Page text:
More recent studies pointed out that Gozzadini's methodology might have led to multiple counts of buildings, which could have been referred to in legal documents by different names, depending on the name of the family who actually owned it at a given moment. More recent estimates reduced therefore the number to a total between 80 and 100, where not all towers existed at the same time.
The most famous pair of towers are located at the intersection of the roads that lead to the five gates of the old ring wall (mura dei torresotti). This was the site of the early medieval Gate to the Via Emilia, the Porta Ravennate, now remembered by the name of the adjacent Piazza di Porta Ravegnana. The taller tower is called the Asinelli while the smaller but more leaning tower is called the Garisenda.
List of the still existing towers and gateways
- Accursi Tower (Torre Accursi or Torre dell'orologio) - P.zza Maggiore
- Agresti Tower (Torre Agresti) - P.zza Galileo
- Alberici Tower (Torre Alberici) - Via S. Stefano - P.zza della Mercanzia
- Arengo Tower (Torre dell'Arengo) - Piazza Maggiore
- Asinelli Tower (Torre degli Asinelli) - Piazza Ravegnana, 82
- Azzoguidi Tower (Torre Azzoguidi or Torre Altabella) - Via Altabella, 7
- Bertolotti-Clarissimi Tower (Torre Bertolotti-Clarissimi) - Via Farini, 11
- Carrari Tower (Torre Carrari) - Via Marchesana
- Catalani Tower (Torre Catalani) - Vicolo Spirito Santo
- Conoscenti Tower (Torre Conoscenti) - Via Manzoni, 6 (cortile del Museo Civico Medioevale)
- Galluzzi Tower (Torre Galluzzi) - Corte Galluzzi
- Garisenda Tower (Torre Garisenda) - Piazza Ravegnana
- Ghisilieri Tower (Torre Ghisilieri) - Via Nazario Sauro
- Guidozagni Tower (Torre Guidozagni) - Via Albiroli 1-3
- Lambertini Tower (Torre Lambertini) - Piazza Re Enzo
- Lapi Tower (Torre Lapi) - Via IV Novembre
- Oseletti Tower (Torre Oseletti) - Strada Maggiore, 34-36
- Prendiparte Tower (Torre Prendiparte or Torre Coronata) - Via S. Alò, 7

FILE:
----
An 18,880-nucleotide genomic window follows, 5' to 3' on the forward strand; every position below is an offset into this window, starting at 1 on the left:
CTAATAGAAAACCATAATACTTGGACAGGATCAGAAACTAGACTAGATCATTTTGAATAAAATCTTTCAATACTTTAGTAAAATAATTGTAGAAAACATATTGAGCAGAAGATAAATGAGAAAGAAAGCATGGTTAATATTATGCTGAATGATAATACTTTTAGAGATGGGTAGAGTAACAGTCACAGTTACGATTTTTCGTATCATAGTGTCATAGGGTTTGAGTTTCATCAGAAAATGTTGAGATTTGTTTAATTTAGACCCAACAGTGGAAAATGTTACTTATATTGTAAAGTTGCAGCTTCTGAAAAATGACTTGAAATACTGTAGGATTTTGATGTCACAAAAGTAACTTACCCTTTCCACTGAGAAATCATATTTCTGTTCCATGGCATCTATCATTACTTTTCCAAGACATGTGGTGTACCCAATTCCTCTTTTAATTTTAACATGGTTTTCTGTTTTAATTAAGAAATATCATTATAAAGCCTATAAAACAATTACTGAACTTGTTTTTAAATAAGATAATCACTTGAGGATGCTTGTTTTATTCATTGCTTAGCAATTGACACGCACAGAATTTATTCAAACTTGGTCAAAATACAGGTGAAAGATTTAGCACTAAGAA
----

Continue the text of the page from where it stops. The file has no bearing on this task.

- Scappi Tower (Torre Scappi) - Via Indipendenza, 1
- Toschi Tower (Torre Toschi) - P.zza Minghetti dietro Casa Policardi
- Uguzzoni Tower (Torre Uguzzoni)' - Vicolo Mandria, 1
- Castiglione Gateway (Torresotto di Castiglione) - Via Castiglione, 47
- Piella Gateway (Torresotto dei Piella, or Porta Govese or del Mercato) - Via Piella, via Bertiera
- Porta Nuova Gateway (Torresotto di porta Nuova or del Pratello) - Via Porta Nuova, via M. Finzi
- San Vitale Gateway (Torresotto di San Vitale) - Via S. Vitale, 56
Descriptions of the Towers by Dante Alighieri
As when one sees the tower called Garisenda
from underneath its leaning side, and then a cloud
passes over and it seems to lean the more,
thus did Antaeus seem to my fixed gaze
as I watched him bend...
— Divine Comedy, Inferno, XXXI, 136-140
Never can my eyes make amends to me --short
of going blind-- for their great fault,
that they gazed at the Garisenda tower
with its fine view, and --confound them!--
missed her, the worthiest of those
who are talked about.
— Rime, VIII
- San Gimignano and Pavia- two other Italian cities where high towers were built in medieval times for family rivalries.
- Roversi, G. (1989). Le torri di Bologna: quando e perché sorsero, come vennero costruite, chi le innalzò, come scomparvero, quali esistono ancora. Bologna: Edizioni Grafis.